When preparing for a difficult conversation, remember that any argument you’re making should always be backed up by company values and company policies/ethics.

If you haven’t yet nailed down how you envision what your company culture looks like in action, I suggest filling out this worksheet first.

1. Establish a Clear Objective

First, choose 1 or 2 clear objectives for the conversation. Instead of simply listing all the wrongdoings of an employee, think to yourself, “what do I want to gain from this conversation?” Going for a simple route will be the most impactful.

2. Eliminate Emotions, Except Compassion

A lot of business books will tell you to “leave your feelings at the door” when approaching a difficult conversation. To an extent, this is true. You should try not to dwell on the feelings of the situation. However, the person on the other side of the conversations will have feelings, which is VALID. Be compassionate to their feelings without justifying them. Lay out the context and facts, but always give your team member a chance to express themselves and their feelings.

3. Use Concrete Examples

Avoid words like “never” and “always that imply generalizations. Especially if the employee hasn’t had a chance to explain the context of the issue at hand, you do not want to imply generalizations about the experiences they may have had. You are, however, allowed to make generalizations in order to get to an action item.

Additionally, remember that different words have different weights to different people (that’s a mouthful). This can create a situation where two people engaged in conversation feel like their speaking two different languages. Emotionally-loaded words should be avoided when possible to ensure everyone is on the same page.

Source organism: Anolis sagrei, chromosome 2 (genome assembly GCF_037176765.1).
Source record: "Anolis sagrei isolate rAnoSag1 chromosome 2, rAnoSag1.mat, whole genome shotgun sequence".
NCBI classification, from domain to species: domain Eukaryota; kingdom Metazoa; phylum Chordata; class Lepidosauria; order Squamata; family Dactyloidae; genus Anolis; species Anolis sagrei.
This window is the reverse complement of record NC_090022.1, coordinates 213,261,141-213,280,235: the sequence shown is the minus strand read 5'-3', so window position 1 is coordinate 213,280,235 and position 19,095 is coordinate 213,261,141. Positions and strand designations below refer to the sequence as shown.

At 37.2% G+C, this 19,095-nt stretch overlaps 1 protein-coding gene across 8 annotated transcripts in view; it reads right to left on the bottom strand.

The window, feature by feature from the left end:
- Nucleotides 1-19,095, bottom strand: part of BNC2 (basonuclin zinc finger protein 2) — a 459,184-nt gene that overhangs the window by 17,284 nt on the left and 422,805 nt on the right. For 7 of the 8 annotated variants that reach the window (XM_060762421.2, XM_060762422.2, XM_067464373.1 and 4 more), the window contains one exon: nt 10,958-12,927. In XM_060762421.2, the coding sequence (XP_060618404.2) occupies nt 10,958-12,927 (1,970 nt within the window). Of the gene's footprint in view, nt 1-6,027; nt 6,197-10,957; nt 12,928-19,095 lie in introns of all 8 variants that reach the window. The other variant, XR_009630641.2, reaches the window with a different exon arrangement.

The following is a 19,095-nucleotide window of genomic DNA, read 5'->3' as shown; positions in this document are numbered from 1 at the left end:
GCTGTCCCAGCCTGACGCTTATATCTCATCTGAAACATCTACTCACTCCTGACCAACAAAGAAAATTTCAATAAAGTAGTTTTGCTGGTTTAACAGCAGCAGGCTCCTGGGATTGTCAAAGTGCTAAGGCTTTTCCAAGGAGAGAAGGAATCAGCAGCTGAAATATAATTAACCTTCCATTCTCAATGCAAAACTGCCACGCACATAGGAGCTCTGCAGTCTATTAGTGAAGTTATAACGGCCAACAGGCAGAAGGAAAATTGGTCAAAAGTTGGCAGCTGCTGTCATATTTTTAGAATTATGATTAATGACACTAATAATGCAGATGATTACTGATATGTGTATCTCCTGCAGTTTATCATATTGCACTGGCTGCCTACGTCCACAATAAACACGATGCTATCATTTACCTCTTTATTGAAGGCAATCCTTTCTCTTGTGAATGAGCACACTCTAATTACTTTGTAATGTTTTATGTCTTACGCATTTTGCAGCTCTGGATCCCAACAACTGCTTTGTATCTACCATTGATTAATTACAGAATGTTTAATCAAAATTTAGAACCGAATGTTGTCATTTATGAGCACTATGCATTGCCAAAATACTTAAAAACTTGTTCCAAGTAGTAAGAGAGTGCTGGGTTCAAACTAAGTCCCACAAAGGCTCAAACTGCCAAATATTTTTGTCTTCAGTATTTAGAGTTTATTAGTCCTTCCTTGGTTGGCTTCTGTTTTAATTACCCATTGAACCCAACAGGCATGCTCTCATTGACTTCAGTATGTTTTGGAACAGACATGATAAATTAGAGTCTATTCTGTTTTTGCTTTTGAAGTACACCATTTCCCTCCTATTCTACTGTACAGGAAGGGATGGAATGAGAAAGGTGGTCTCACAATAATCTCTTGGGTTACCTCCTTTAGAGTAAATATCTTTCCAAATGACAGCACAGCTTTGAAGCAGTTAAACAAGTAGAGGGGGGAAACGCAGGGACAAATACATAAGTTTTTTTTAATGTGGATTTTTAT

4. Establish Clear Action Items

If you care about your team at all, you probably aren’t having a difficult conversation just to be HR compliant. This time is an investment in the team member so make it valuable. Changes in behavior are rarely a result of one conversation. Give your team member specific action steps they can take to improve their behavior or reach their goals.

Wrapping Up

Being a leader is so rewarding, but that doesn’t mean it’s easy. When faced with difficult conversations, keep the values and ethics of you and your company in mind to handle the situation with poise. Remember, difficult conversations can lead to positive changes and growth, but only if you respond properly.

If you are still feeling uneasy about initiating difficult conversations check out my Conversation Log Prep template to prepare for a difficult conversation and my Conversation Log template to document behavior that doesn’t necessarily warrant disciplinary action.

If you have a team, are in the process of hiring a team, or want to be as prepared as possible to be a leader in your space, the Paradigm Management Foundations program is the way to equip yourself with all the things you don’t know you don’t know about effective management. Click here to join the PMF waitlist for Q2 (May-July)!